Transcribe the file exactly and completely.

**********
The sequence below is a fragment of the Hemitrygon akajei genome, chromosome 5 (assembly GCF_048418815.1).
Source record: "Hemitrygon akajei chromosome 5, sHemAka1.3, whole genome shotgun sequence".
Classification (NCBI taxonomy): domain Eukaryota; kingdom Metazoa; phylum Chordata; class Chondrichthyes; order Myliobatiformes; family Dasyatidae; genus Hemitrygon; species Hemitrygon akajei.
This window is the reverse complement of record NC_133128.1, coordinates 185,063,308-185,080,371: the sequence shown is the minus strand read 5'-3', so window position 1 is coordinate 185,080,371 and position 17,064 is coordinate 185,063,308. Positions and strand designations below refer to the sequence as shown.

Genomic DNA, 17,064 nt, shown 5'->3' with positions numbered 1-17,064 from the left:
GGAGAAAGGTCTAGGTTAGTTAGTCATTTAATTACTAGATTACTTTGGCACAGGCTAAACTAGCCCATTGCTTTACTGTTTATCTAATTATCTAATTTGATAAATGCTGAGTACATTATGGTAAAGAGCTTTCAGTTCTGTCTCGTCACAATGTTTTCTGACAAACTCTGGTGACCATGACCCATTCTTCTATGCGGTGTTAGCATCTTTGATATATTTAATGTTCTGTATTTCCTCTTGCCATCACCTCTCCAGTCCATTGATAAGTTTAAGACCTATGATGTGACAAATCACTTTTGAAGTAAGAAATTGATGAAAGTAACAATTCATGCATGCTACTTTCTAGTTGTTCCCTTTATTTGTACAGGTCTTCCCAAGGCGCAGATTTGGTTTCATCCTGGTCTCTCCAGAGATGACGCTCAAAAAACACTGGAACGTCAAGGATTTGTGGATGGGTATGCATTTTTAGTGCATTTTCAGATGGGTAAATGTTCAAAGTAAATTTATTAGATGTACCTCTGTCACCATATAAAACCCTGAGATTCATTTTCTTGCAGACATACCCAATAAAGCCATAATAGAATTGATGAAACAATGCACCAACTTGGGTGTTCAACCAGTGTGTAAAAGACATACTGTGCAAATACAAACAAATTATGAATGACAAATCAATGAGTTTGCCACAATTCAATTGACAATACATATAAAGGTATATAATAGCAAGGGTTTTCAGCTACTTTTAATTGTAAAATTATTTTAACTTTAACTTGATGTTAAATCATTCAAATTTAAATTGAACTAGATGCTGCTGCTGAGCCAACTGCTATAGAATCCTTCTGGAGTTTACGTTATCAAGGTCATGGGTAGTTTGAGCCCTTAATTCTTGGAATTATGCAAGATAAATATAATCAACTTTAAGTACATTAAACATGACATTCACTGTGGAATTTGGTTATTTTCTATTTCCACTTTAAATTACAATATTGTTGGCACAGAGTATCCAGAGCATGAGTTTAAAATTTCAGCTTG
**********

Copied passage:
The sequence below is a fragment of the Hemitrygon akajei genome, chromosome 5 (assembly GCF_048418815.1).
Source record: "Hemitrygon akajei chromosome 5, sHemAka1.3, whole genome shotgun sequence".
Classification (NCBI taxonomy): domain Eukaryota; kingdom Metazoa; phylum Chordata; class Chondrichthyes; order Myliobatiformes; family Dasyatidae; genus Hemitrygon; species Hemitrygon akajei.
This window is the reverse complement of record NC_133128.1, coordinates 185,063,308-185,080,371: the sequence shown is the minus strand read 5'-3', so window position 1 is coordinate 185,080,371 and position 17,064 is coordinate 185,063,308. Positions and strand designations below refer to the sequence as shown.

Genomic DNA, 17,064 nt, shown 5'->3' with positions numbered 1-17,064 from the left:
GGAGAAAGGTCTAGGTTAGTTAGTCATTTAATTACTAGATTACTTTGGCACAGGCTAAACTAGCCCATTGCTTTACTGTTTATCTAATTATCTAATTTGATAAATGCTGAGTACATTATGGTAAAGAGCTTTCAGTTCTGTCTCGTCACAATGTTTTCTGACAAACTCTGGTGACCATGACCCATTCTTCTATGCGGTGTTAGCATCTTTGATATATTTAATGTTCTGTATTTCCTCTTGCCATCACCTCTCCAGTCCATTGATAAGTTTAAGACCTATGATGTGACAAATCACTTTTGAAGTAAGAAATTGATGAAAGTAACAATTCATGCATGCTACTTTCTAGTTGTTCCCTTTATTTGTACAGGTCTTCCCAAGGCGCAGATTTGGTTTCATCCTGGTCTCTCCAGAGATGACGCTCAAAAAACACTGGAACGTCAAGGATTTGTGGATGGGTATGCATTTTTAGTGCATTTTCAGATGGGTAAATGTTCAAAGTAAATTTATTAGATGTACCTCTGTCACCATATAAAACCCTGAGATTCATTTTCTTGCAGACATACCCAATAAAGCCATAATAGAATTGATGAAACAATGCACCAACTTGGGTGTTCAACCAGTGTGTAAAAGACATACTGTGCAAATACAAACAAATTATGAATGACAAATCAATGAGTTTGCCACAATTCAATTGACAATACATATAAAGGTATATAATAGCAAGGGTTTTCAGCTACTTTTAATTGTAAAATTATTTTAACTTTAACTTGATGTTAAATCATTCAAATTTAAATTGAACTAGATGCTGCTGCTGAGCCAACTGCTATAGAATCCTTCTGGAGTTTACGTTATCAAGGTCATGGGTAGTTTGAGCCCTTAATTCTTGGAATTATGCAAGATAAATATAATCAACTTTAAGTACATTAAACATGACATTCACTGTGGAATTTGGTTATTTTCTATTTCCACTTTAAATTACAATATTGTTGGCACAGAGTATCCAGAGCATGAGTTTAAAATTTCAGCTTG